The story Gravity makes lost love a contemplation into distance and the weight of things building over time. Seven Ages of a Bathroom Cabinet also offers a reflection on time, a life skilfully drawn through small objects that mean more than their shelf life. The Jar is a deeply relatable story where a simple object takes on greater significance than its parts. In Surviving the Predictable, a game snakes of ladders becomes a delightful reminder of what it is to be human.

It wasn’t easy to pick a winner. Each story had its merits, many intrigued me, all deserved to be shortlisted. I allowed the stories to sit after I’d read them a few times and ultimately chose stories I kept thinking about afterwards, stories that made me remember sudden fiction is anything but sudden, great stories stay with us for years.

First Place
The Dish Ran Away with the Spoon by Cheryl O’Brien (UK)

The fantastical imagery of the children’s rhyme provides a startling contrast to a much darker tale. This felt like a story that could be told no other way, it offers no easy answers but asks questions about the function of imagination at a rattling pace.

Second Place

Not for Maggie by Alan Sincic (USA)

The beginning of this story felt like a seduction, the rhythm is stunning. I kept thinking about Maggie later, all the things that weren’t for her, I wondered what was. She was utterly vivid yet remained a mystery to me. A beautiful glimpse of the human condition.

Third Place

The Door to Father’s Den by Kelli Short Borges (USA)

I loved the structure of The Door to Father’s Den. The series of micros shows a girl moving through stages of her parents’ dissolving marriage. It’s difficult to write happy endings, yet the details sold me. I finished this story and found something rare in fiction, I felt hope.

Highly Commended

Seven Ages of the Bathroom Cabinet by Sue de Feu (Jersey, UK)

An impeccably structured story, as soon as I started reading I knew I was in safe hands. A whole life in so few words, beautifully done.

Congrats to the winning writers. The Top 10 stories will be published in The Plaza Prizes Anthology 2 this October.

The NEW Plaza Flash Fiction Prize (1000 words max) is open to enter. Judged by the brilliant David Gaffney. 1st prize: £1,000. Deadline: 31st March 2024.

Sudden Fiction (1500 words max): Shortlist (Top 10)

Top 10 Sudden Fiction Entries
(titles listed in no particular order)

The Book of Naps

Not For Maggie

The Painting

The Jar

Gravity

The Halfman & The Catfish

The Door to Father’s Den

7 Ages of a Bathroom Cabinet

The Dish Ran Away With the Spoon

Plum Jam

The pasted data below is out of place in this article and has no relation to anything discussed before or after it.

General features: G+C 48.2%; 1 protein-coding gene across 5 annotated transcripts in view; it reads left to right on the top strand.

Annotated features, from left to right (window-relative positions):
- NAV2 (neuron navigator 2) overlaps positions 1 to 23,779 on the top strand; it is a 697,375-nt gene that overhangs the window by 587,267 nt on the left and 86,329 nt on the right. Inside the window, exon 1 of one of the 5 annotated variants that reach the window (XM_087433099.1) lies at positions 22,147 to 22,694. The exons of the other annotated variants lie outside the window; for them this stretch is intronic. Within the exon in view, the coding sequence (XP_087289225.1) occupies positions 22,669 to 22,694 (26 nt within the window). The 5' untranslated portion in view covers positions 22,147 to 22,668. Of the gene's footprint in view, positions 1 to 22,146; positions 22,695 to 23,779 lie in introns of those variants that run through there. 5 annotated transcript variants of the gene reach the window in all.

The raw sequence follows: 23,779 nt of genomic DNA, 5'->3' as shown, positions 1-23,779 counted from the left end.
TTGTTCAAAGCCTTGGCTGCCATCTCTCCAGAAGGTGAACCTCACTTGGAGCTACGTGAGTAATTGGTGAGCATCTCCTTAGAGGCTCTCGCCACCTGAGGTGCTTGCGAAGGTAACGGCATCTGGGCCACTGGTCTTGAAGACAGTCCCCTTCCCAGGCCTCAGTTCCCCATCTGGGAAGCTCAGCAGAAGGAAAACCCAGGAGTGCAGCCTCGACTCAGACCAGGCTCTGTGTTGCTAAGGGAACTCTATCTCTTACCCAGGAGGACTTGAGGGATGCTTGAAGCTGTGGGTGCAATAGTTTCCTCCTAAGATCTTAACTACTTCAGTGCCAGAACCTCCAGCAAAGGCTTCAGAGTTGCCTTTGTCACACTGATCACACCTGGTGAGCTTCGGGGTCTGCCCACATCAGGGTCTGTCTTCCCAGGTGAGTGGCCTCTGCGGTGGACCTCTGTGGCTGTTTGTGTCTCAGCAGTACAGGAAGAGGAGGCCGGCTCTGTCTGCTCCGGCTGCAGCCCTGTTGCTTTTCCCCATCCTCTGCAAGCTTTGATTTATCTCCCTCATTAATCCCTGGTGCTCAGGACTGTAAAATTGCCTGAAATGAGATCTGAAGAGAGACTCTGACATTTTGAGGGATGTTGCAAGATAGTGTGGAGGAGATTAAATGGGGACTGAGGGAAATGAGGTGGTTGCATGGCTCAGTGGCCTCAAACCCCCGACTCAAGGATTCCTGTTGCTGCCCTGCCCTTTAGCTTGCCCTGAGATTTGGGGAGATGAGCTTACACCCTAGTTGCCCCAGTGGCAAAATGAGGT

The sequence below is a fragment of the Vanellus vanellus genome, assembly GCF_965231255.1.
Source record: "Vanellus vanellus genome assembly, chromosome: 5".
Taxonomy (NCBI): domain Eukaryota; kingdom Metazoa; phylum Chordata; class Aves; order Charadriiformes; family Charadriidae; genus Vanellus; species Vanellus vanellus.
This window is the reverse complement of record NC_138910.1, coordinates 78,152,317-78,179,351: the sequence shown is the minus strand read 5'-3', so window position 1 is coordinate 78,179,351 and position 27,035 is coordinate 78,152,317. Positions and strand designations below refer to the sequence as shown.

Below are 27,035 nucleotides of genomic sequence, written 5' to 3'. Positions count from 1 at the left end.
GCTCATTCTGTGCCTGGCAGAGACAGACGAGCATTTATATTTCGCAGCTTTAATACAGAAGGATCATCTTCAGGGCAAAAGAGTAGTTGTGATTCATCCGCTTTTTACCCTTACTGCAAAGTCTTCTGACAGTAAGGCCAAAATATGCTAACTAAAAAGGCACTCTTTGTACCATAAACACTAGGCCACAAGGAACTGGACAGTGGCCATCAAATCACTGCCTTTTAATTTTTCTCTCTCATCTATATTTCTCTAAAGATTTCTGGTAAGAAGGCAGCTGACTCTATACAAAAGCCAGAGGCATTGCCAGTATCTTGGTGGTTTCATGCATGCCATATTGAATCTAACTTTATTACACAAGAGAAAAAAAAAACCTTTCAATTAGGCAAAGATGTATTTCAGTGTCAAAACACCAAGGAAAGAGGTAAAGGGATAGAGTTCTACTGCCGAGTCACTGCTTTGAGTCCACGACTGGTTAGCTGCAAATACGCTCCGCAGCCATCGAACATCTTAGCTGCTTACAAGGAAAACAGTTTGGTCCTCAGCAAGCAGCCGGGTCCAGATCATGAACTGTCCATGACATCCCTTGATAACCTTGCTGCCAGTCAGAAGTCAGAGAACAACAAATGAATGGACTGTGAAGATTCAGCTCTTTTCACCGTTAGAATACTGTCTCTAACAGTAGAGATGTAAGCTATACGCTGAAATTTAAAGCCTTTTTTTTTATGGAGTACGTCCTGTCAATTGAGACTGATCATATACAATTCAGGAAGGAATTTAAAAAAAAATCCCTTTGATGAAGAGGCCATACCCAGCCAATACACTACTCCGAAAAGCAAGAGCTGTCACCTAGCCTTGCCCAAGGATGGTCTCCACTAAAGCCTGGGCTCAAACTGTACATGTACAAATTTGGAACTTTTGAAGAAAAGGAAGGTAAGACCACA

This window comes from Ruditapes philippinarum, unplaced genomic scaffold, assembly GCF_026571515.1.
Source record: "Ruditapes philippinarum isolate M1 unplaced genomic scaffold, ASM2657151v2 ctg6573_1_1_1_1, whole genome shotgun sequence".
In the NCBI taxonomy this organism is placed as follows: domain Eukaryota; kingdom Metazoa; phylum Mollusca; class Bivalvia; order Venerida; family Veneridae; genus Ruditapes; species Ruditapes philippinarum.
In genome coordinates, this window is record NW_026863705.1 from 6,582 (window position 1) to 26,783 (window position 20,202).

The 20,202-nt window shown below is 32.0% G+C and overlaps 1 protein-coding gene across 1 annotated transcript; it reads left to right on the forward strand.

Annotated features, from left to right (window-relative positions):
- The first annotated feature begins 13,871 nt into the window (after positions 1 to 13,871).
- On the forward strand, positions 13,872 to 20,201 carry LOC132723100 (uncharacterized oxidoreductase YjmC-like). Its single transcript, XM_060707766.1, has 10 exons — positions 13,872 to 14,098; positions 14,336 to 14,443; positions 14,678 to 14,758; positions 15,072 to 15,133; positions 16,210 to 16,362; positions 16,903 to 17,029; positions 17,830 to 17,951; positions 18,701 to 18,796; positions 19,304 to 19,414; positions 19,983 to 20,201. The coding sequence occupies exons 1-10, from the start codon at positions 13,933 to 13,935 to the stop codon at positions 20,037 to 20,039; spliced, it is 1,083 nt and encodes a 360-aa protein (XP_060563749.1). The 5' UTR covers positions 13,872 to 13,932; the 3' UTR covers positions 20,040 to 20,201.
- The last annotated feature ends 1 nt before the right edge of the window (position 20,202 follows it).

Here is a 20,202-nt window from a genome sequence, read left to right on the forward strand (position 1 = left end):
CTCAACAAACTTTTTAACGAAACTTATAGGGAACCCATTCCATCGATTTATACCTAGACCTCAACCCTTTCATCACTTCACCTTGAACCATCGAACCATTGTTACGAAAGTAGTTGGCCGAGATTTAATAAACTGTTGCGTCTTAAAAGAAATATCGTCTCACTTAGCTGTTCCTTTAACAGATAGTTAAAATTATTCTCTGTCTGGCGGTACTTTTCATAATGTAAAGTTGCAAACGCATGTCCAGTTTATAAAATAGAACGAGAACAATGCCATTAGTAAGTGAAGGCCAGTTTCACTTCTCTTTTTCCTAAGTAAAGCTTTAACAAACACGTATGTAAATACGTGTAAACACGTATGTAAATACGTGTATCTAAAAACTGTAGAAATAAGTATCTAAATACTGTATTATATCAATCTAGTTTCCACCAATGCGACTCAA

Congrats to the 10 writers who made the long-list. These stories will be published in The Plaza Prizes Anthology 2 this October.

The announcement of the winners will happen on the News page next week. So, pop back to see which stories made the cut. 

The NEW Plaza Flash Fiction Prize (1000 words max) is open to enter. Judged by the brilliant David Gaffney. 1st prize: £1,000. Deadline: 31st March 2024.

Short Story (8000 words max): Long List

Top 20 Short StoryEntries
(titles listed in no particular order)

One Last Mad Chance

The Two Things Bassie Knows

Appetite

Saturday Afternoon in the Museum of Thought

Arguing With Trains

Dick & George

The Milky Way

Sashimi

A Visitation of Glory

Johnny

The Claim

The Illusion

Every Good Tree

Demons & Moneys

A Resurrection in Soap

Renewable Guy

Best of Three

Birth Mother

Alton

Bowie on Amsterdam

Congrats to the 20 writers who made the long list. The overall standard of entries was good. There were 138 entries in total (including Bursary and 50% Discounted categories).

The announcement of the shortlist of 10 will happen on the News page next week. So, pop back to see which stories made the cut. 

The NEW Plaza Flash Fiction Prize (1000 words max) is open to enter. Judged by the brilliant David Gaffney. 1st prize: £1,000. Deadline: 31st March 2024.

Sudden Fiction (1500 words max): Long List (Top 20)

Top 20 Sudden Fiction Entries
(titles listed in no particular order)

Sunken Palace

The Book of Naps

Not For Maggie

The Painting

The Jar

Gravity

The Halfman & The Catfish

The Door to Father’s Den

7 Ages of a Bathroom Cabinet

The Dish Ran Away With the Spoon

Outside Cafe Roussillon

Seven Seconds

Bread and Butter

Banquet Night

What Lurks Within

Plum Jam

Watercolor Lake

The Time it Takes to Fall Again

Hallucination at Dawn

A Brown Envelope

Congrats to the 20 writers who made the long-list. The overall standard of entries was fair. There were 124 entries in total (including Bursary and 50% Discounted categories).

The announcement of the shortlist of 10 will happen on the News page next week. So, pop back to see which stories made the cut.